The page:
Last week, a divided three-judge panel of the Fourth Circuit issued a significant decision in a boycott conspiracy case, SD3, LLC v. Black & Decker, No. 14-1746 (4th Cir. Sept. 15, 2015).  The suit, at its heart, turns on the interpretation of the Twombly plausibility standard and the application of the Supreme Court’s precedent on pleading standards to antitrust actions at early stages of litigation.

The suit involves allegations of a group boycott by a table saw manufacturer, SawStop.  SawStop developed a safety feature for a table saw, called “active injury mitigation technology,” that retracts the saw’s blade when it detects contact between the blade and the user.  In August 2000, SawStop began showing the prototype to table saw manufacturers, including Black & Decker and Emerson Electric Company, in an effort to get its technology incorporated into these manufacturers’ products, and requested royalties of 8% of wholesale prices in any licensing agreement.  SawStop alleges that, while several of the companies were intrigued by the product, some expressed concern about the cost and reliability of the safety feature.  Additionally, certain companies worried that, if some but not all of the competitors in the market adopted the SawStop technology, competitors who did not adopt it might incur product liability exposure for producing an inherently unsafe product.

In its complaint, SawStop alleged that, at a trade association annual meeting in October 2001, the table-saw manufacturers held a breakaway session that was attended by at least eight companies.  SawStop claimed that the competitors conspired during this meeting to engage in a group boycott against SawStop.  According to SawStop, the boycott was a success: shortly after the meeting, the companies that had been engaged in negotiations with SawStop aborted those negotiations, and companies who had not yet negotiated with SawStop declined to do so.  With no manufacturers willing to deal with it, SawStop floundered in the marketplace before eventually resorting to manufacturing its own table saws to incorporate its injury mitigation technology.

SawStop brought suit against dozens of the competitors.  The Eastern District of Virginia dismissed SawStop’s complaint, concluding that the company had failed to adequately allege a boycott by the defendants.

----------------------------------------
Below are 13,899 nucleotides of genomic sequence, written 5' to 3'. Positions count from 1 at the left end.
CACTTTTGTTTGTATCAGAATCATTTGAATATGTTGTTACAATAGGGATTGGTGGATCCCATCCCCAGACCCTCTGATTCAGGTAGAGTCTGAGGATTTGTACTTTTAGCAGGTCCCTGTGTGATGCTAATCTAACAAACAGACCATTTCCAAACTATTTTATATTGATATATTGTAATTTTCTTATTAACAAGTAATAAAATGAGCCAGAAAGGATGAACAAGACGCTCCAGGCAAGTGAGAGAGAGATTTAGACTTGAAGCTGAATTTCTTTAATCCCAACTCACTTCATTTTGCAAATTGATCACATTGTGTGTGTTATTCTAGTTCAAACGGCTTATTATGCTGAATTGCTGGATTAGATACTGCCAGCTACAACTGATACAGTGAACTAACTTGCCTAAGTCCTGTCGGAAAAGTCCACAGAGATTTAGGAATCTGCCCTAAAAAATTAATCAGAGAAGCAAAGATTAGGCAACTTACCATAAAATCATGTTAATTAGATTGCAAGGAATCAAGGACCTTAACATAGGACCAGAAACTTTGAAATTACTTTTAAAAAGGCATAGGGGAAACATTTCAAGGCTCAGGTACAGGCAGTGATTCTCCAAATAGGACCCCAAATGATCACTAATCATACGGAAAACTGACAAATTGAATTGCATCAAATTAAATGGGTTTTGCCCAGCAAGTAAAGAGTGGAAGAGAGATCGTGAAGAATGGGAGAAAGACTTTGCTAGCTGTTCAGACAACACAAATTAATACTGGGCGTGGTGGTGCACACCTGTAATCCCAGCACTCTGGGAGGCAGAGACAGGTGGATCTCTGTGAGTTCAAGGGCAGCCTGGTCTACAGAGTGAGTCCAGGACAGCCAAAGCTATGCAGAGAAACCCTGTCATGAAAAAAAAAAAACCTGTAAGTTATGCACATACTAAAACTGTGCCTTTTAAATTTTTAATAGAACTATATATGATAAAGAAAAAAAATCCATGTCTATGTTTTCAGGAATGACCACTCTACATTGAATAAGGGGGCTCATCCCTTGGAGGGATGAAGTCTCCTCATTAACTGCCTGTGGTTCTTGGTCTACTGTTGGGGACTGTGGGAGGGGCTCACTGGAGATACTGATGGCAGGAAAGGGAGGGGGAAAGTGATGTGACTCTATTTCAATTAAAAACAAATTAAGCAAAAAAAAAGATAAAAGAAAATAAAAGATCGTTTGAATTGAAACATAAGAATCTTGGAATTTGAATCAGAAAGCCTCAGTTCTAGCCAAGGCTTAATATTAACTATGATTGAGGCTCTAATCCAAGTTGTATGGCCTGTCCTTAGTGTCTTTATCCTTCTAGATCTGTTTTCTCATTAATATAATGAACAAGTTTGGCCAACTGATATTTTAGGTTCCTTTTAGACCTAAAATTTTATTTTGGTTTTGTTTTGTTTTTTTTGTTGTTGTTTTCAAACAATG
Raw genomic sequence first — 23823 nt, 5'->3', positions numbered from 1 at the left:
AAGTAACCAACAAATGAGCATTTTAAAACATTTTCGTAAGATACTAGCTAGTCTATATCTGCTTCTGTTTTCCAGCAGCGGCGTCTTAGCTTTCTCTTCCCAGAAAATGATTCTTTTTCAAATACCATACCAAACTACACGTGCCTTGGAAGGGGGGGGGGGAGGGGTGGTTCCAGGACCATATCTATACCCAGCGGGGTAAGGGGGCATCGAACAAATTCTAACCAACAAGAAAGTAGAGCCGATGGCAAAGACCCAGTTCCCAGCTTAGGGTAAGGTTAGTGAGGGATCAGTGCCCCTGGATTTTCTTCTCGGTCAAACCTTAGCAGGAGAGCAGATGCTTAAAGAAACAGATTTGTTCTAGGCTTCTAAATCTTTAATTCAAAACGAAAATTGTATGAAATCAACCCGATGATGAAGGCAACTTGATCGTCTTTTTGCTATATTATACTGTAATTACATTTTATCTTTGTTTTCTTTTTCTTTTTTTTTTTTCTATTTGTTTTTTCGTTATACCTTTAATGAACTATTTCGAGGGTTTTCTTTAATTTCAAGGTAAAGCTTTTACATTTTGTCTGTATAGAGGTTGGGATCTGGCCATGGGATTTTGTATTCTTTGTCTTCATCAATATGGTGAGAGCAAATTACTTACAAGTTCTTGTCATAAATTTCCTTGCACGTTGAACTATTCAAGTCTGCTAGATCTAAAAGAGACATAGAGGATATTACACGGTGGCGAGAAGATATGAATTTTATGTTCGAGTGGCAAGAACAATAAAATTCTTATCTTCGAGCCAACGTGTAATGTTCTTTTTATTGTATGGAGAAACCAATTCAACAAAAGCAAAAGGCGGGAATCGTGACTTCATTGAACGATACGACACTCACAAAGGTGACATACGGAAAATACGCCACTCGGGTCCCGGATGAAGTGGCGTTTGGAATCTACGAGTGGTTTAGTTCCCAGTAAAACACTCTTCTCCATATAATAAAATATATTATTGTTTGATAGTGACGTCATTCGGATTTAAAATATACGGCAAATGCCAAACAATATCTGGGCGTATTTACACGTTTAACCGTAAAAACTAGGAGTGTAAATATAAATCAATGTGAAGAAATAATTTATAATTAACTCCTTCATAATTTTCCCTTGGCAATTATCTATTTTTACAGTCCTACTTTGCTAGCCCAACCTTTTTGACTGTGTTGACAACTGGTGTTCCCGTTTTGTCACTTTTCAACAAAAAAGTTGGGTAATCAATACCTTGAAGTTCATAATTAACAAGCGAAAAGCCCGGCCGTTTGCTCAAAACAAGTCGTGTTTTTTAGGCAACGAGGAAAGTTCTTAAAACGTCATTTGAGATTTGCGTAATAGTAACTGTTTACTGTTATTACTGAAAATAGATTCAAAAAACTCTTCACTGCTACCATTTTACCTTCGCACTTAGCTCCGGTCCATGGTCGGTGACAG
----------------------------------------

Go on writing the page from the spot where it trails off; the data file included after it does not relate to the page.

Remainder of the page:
On appeal, a two-judge majority disagreed and concluded that the allegations were sufficient to meet the Twombly pleading standard.  The majority opinion, written by Judge Agee, emphasizes that Twombly does not impose a probability standard on the plaintiff at the motion to dismiss stage, but only requires that the complaint’s allegations be plausible.  The Circuit held that in deciding a motion to dismiss in an antitrust suit, a court need not decide whether an alternative explanation for the alleged facts is more likely to be true; the court should only determine whether the facts, viewed in the light most favorable to the plaintiff, plausibly allege an antitrust violation.

In this case, the majority concludes, SawStop plausibly alleged that the defendants concocted the group boycott during the 2001 trade group meeting and implemented it through the plan to cut off SawStop from negotiations with manufacturers, a theory consistent with the boycott’s objective of excluding SawStop from the marketplace.  Because the complaint passes muster under this plausibility test, the majority writes, SawStop should be entitled to discovery to determine whether its theory of group boycott is borne out by the evidence.

In a sharply worded dissent, however, Judge Wilkinson argues that the majority’s stance runs afoul of the Supreme Court’s directive in Twombly.  According to the dissent, Twombly recognized that markets play a significant role in governing commercial conduct and instructed that courts should not infer an anticompetitive purpose from conduct likely motivated by legitimate business considerations.  Judge Wilkinson notes that by incentivizing companies to bring antitrust claims alleging a conspiracy by industry participants, the majority’s opinion will chill communications among companies, thus hindering product development, joint ventures, and useful trade association meetings—precisely what Twombly was trying to prevent.

In a concurrence, however, Judge Wynn criticizes the dissent for viewing the facts of the complaint in “a light least favorable to SawStop, viewing the facts and reasonable inferences in the light most favorable to the Defendants.”  Judge Wynn argues that the dissent—in an act of “breathtaking judicial activism”—elevates its own policy preferences over the task of adjudicating the case at hand.  But, the concurrence notes, in deciding a Rule 12(b)(6) motion, “[i]t is simply not our job . . . to assess which party’s conduct we deem more pro-competitive.”

The three opinions reveal the deep-seated disputes and inconsistent applications by courts of the standard set forth in Twombly.  As some studies have shown, the percentage of cases dismissed at the pleading stage underTwombly and its progeny varies considerably from circuit to circuit.  The starkly different interpretations in the SawStop majority, concurrence, and dissent suggest that the debate isn’t going away anytime soon.